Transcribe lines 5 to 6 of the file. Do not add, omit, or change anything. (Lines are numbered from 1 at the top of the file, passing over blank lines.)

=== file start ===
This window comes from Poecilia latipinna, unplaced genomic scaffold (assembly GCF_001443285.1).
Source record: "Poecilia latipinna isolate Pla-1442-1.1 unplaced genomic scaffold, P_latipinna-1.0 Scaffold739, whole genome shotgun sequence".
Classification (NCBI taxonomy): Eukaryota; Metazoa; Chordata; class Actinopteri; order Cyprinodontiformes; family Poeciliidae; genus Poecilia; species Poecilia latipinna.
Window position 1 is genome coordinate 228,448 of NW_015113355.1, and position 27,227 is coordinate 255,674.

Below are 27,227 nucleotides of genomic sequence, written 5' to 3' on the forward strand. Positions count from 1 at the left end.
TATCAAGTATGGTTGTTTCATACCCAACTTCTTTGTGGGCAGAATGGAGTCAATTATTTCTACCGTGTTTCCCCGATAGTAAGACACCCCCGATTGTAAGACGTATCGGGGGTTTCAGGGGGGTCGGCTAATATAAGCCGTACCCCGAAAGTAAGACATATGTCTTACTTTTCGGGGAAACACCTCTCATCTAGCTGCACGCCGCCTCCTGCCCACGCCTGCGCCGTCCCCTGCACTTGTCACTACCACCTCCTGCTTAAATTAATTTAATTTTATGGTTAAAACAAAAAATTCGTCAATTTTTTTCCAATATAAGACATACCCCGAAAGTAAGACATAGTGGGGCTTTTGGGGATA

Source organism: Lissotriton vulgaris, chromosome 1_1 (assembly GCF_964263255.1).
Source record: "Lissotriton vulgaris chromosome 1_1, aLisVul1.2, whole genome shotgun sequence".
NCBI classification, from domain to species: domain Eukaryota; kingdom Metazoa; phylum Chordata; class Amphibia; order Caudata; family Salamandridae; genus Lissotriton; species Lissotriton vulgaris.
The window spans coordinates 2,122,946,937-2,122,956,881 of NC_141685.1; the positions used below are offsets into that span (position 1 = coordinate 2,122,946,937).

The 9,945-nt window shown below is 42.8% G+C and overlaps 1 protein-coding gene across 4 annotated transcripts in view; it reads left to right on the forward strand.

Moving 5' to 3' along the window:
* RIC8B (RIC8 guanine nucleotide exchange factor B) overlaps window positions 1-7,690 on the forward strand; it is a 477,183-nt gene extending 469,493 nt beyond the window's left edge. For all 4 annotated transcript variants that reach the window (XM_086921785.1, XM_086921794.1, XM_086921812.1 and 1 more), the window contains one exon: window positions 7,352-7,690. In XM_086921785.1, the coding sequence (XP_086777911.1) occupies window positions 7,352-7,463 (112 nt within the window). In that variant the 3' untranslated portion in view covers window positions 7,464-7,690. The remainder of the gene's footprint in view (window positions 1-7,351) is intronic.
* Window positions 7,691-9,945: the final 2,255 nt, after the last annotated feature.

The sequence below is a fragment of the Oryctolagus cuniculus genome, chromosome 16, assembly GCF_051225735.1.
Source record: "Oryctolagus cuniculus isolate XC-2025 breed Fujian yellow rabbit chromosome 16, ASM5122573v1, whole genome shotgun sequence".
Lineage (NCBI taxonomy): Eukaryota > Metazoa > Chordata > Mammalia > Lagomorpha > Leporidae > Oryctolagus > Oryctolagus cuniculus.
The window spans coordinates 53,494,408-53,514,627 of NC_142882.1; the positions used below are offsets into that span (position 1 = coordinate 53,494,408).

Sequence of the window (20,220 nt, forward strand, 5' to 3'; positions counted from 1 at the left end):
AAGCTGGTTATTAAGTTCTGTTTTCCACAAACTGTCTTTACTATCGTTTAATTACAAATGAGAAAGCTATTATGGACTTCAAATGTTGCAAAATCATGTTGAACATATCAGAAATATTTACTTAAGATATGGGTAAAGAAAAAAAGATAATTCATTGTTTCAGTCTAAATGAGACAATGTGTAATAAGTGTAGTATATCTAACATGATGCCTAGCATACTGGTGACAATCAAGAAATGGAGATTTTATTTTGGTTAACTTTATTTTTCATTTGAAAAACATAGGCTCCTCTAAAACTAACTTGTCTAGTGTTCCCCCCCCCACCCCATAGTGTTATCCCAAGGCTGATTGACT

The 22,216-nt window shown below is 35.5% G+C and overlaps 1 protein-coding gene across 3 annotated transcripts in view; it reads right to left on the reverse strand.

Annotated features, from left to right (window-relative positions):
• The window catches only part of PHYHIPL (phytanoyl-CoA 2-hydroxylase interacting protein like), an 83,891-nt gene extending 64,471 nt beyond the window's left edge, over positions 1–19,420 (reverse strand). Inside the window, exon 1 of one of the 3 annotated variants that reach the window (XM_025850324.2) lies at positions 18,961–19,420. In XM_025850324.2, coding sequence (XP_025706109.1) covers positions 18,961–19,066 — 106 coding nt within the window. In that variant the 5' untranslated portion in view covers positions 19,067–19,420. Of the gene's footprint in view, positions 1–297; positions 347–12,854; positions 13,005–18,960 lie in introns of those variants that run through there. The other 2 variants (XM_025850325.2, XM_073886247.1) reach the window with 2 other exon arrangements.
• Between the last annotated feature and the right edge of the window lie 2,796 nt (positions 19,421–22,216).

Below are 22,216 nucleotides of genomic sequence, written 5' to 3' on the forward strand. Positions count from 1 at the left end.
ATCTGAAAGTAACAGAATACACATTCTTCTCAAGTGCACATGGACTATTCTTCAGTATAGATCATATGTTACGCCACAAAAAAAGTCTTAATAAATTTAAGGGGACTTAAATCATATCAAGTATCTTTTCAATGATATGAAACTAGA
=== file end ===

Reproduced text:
Below are 27,227 nucleotides of genomic sequence, written 5' to 3' on the forward strand. Positions count from 1 at the left end.
TATCAAGTATGGTTGTTTCATACCCAACTTCTTTGTGGGCAGAATGGAGTCAATTATTTCTACCGTGTTTCCCCGATAGTAAGACACCCCCGATTGTAAGACGTATCGGGGGTTTCAGGGGGGTCGGCTAATATAAGCCGTACCCCGAAAGTAAGACATATGTCTTACTTTTCGGGGAAACACCTCTCATCTAGCTGCACGCCGCCTCCTGCCCACGCCTGCGCCGTCCCCTGCACTTGTCACTACCACCTCCTGCTTAAATTAATTTAATTTTATGGTTAAAACAAAAAATTCGTCAATTTTTTTCCAATATAAGACATACCCCGAAAGTAAGACATAGTGGGGCTTTTGGGGATA